[In the following essay, Dragin and Dresman compare different translations of Li Ch'ing-chao's poetry into English and find that none is really more successful than the others.]

Remarking upon American poetry in this century, Kenneth Rexroth defined the major groups as those who were metaphysical poets and those who were anti-literary and based their poetics in presentational immediacy.1 The...

(The entire section is 7345 words.)

William J. Lockwood (essay date autumn-summer 1984-85)

(Classical and Medieval Literature Criticism)

SOURCE: Lockwood, William J. “Kenneth Rexroth's Versions of Li Ch'ing-chao.” Tamkang Review: A Quarterly of Comparative Studies between Chinese and Foreign Literatures 15, nos. 1, 2, 3, 4 (autumn-summer 1984-85): 389-410.

[In the following essay, Lockwood explores the sensual and intellectual kinship between the works of Li Ch'ing-chao and those of poet Kenneth Rexroth, one of the most important translators of her works into English.]

In the introduction to his volume of poems titled The Signature of All Things (1949), Rexroth expresses his belief in personality and his preference for poems that can be sung. At age 44, nine years since the publication of his...

(The entire section is 7125 words.)

Göran Malmqvist (essay date 1991)

(Classical and Medieval Literature Criticism)

SOURCE: Malmqvist, Goran. “A Note on a Lyrical Poem by Li Qingzhao (1084-1151).” Archív orientální 2, no. 59 (1991): 190-93.

[In the following excerpt, Malmqvist offers a metrical analysis of Li Ch'ing-chao's lyrical poem ”Shengsheng man.”]

The phonology of the literary koine of the Chinese language at the time of Li Qingzhao must fall somewhere in between that of Ancient Chinese and Old Mandarin, but was probably closer to the latter stage. Our knowledge of Old Mandarin is based on Zhou Deqing's Zhongyuan yinyun (1324), which work reflects the phonological properties of dramatic airs (qu) of the mid 13th century. The...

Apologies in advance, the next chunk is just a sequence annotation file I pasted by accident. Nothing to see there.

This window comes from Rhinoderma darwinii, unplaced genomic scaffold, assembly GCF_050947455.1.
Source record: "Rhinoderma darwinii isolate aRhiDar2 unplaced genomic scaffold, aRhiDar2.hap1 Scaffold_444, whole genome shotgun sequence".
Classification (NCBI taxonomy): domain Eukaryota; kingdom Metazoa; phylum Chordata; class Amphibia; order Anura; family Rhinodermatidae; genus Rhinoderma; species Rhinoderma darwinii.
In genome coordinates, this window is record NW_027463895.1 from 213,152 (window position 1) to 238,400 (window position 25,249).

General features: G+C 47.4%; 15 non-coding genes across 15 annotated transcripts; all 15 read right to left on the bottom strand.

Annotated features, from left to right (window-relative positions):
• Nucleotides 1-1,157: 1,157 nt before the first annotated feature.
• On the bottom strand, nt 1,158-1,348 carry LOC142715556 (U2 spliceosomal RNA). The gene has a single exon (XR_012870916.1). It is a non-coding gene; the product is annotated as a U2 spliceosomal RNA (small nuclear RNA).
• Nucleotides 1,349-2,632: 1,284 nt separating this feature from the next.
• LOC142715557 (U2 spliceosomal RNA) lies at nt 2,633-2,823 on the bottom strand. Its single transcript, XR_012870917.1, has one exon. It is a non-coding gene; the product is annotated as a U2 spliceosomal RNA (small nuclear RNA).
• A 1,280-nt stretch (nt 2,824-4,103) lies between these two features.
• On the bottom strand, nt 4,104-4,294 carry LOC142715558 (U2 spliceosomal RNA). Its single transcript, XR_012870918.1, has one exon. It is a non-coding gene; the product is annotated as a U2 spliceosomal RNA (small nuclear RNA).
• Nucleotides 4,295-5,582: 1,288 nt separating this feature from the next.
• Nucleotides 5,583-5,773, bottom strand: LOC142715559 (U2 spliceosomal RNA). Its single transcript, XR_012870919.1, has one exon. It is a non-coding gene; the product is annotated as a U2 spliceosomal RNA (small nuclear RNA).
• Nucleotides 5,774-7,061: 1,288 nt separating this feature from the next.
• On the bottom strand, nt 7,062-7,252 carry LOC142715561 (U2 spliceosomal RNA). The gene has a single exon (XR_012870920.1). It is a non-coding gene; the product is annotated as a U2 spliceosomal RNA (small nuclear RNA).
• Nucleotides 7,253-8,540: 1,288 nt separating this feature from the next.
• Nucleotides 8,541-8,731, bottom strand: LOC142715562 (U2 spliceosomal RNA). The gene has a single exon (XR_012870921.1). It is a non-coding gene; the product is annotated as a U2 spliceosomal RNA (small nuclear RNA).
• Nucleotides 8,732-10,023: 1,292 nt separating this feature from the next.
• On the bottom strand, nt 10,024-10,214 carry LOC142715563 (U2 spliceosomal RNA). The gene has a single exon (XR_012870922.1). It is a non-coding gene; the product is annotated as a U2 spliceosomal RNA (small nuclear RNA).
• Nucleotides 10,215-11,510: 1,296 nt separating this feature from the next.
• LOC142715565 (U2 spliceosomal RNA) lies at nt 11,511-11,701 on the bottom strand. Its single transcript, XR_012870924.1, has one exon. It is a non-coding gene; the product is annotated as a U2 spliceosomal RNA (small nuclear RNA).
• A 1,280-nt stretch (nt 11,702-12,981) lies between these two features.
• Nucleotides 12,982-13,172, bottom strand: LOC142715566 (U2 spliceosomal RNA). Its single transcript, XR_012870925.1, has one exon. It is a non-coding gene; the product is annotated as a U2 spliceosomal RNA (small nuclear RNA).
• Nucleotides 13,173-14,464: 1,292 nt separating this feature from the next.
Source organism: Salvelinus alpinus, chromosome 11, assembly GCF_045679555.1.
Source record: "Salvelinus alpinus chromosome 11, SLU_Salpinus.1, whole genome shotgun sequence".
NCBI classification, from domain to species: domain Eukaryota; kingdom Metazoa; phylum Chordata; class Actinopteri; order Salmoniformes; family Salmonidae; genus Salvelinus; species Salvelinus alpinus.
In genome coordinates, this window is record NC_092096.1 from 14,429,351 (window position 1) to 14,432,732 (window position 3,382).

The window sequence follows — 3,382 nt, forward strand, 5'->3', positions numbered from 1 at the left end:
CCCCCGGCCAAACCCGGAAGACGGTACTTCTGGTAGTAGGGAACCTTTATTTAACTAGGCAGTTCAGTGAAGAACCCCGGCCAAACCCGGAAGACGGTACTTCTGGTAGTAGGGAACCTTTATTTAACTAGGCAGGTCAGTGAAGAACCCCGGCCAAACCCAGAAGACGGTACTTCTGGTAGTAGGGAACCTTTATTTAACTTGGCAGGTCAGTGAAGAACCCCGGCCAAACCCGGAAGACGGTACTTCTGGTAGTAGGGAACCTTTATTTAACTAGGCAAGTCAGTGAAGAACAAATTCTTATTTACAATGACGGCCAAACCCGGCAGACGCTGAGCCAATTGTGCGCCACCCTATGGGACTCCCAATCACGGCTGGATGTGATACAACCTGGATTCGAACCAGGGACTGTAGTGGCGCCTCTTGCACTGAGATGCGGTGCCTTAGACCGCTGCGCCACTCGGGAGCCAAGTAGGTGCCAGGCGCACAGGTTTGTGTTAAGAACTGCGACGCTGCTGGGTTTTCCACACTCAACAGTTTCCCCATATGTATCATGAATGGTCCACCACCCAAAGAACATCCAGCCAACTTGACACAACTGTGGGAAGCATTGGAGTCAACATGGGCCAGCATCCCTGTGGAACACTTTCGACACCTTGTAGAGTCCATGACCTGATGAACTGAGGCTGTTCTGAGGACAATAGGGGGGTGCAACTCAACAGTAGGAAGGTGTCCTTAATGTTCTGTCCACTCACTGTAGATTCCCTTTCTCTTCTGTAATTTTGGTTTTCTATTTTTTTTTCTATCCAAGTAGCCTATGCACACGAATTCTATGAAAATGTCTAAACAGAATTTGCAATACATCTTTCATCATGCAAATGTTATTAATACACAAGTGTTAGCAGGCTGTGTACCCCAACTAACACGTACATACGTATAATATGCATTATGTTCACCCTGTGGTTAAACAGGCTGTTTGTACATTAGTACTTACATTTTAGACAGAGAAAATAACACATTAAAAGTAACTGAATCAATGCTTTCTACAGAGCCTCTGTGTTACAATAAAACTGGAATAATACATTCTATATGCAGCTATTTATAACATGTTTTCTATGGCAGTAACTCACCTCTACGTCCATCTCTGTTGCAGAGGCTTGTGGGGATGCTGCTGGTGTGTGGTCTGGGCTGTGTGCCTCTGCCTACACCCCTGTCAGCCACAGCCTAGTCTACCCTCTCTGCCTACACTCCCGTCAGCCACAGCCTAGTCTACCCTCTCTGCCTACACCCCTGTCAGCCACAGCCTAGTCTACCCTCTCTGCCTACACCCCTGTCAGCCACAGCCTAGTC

(The entire section is 1151 words.)

Shiu-Pang E. Almberg (essay date spring & autumn 1994)

(Classical and Medieval Literature Criticism)

Shiu-Pang E. Almberg (essay date spring & autumn 1994)

SOURCE: Almberg, Shiu-Pang E. “Li Qingzhao: Letter to the Academician Qi Chongli.” Renditions: A Chinese-English Translation Magazine, nos. 41 & 42 (spring & autumn 1994): 79-84.

[In the following excerpt, Almberg discusses and then reproduces a letter from Li Ch'ing-chao to Qi Chongli, a relative of her first husband and a respected senior academician. The critic contends that this letter confirms the theory that the poet married for a second time.]

Despite the very limited number of her extant works (some seventy lyrics out of six volumes together with other poems and a few...

(The entire section is 2481 words.)

John Timothy Wixted (essay date 1994)

(Classical and Medieval Literature Criticism)

SOURCE: Wixted, John Timothy. “The Poetry of Li Ch'ing-chao: A Woman Author and Women's Authorship.” In Voices of the Song Lyric in China, edited by Pauline Yu, pp. 145-68. Berkeley and Los Angeles, Cal.: University of California Press, 1994.

[In the following essay, Wixted examines Li Ch'ing-chao's place in the Chinese literary tradition before exploring questions about the existence of a feminine consciousness in her writing.]

The poetry of Li Ch'ing-chao (b. 1084)1—both her tz'u and shih—prompts fundamental questions when viewed from various twentieth-century Western perspectives, especially feminist ones. Is there a separate women's...

(The entire section is 10581 words.)